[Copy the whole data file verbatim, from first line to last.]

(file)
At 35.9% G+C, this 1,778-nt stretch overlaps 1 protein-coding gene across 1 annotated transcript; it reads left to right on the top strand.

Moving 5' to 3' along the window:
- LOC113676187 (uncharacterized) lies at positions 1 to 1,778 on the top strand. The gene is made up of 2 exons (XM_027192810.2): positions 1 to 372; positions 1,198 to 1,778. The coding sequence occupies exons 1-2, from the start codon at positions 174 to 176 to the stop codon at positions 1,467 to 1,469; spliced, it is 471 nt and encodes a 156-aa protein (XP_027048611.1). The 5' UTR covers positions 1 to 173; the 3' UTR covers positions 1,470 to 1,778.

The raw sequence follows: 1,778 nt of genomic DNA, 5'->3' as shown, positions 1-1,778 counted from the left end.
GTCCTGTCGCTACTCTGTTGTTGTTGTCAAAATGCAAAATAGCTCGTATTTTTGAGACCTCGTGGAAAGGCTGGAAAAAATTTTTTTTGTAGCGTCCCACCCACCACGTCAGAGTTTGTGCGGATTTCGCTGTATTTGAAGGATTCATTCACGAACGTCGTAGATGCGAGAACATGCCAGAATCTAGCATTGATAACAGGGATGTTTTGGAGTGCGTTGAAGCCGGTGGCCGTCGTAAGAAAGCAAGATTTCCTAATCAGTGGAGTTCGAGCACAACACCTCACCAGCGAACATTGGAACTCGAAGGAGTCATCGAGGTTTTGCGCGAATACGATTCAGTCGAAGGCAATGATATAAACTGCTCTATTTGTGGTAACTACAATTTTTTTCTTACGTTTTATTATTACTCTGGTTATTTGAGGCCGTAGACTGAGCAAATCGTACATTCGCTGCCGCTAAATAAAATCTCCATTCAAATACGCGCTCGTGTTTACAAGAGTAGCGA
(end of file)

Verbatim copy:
At 35.9% G+C, this 1,778-nt stretch overlaps 1 protein-coding gene across 1 annotated transcript; it reads left to right on the top strand.

Moving 5' to 3' along the window:
- LOC113676187 (uncharacterized) lies at positions 1 to 1,778 on the top strand. The gene is made up of 2 exons (XM_027192810.2): positions 1 to 372; positions 1,198 to 1,778. The coding sequence occupies exons 1-2, from the start codon at positions 174 to 176 to the stop codon at positions 1,467 to 1,469; spliced, it is 471 nt and encodes a 156-aa protein (XP_027048611.1). The 5' UTR covers positions 1 to 173; the 3' UTR covers positions 1,470 to 1,778.

The raw sequence follows: 1,778 nt of genomic DNA, 5'->3' as shown, positions 1-1,778 counted from the left end.
GTCCTGTCGCTACTCTGTTGTTGTTGTCAAAATGCAAAATAGCTCGTATTTTTGAGACCTCGTGGAAAGGCTGGAAAAAATTTTTTTTGTAGCGTCCCACCCACCACGTCAGAGTTTGTGCGGATTTCGCTGTATTTGAAGGATTCATTCACGAACGTCGTAGATGCGAGAACATGCCAGAATCTAGCATTGATAACAGGGATGTTTTGGAGTGCGTTGAAGCCGGTGGCCGTCGTAAGAAAGCAAGATTTCCTAATCAGTGGAGTTCGAGCACAACACCTCACCAGCGAACATTGGAACTCGAAGGAGTCATCGAGGTTTTGCGCGAATACGATTCAGTCGAAGGCAATGATATAAACTGCTCTATTTGTGGTAACTACAATTTTTTTCTTACGTTTTATTATTACTCTGGTTATTTGAGGCCGTAGACTGAGCAAATCGTACATTCGCTGCCGCTAAATAAAATCTCCATTCAAATACGCGCTCGTGTTTACAAGAGTAGCGA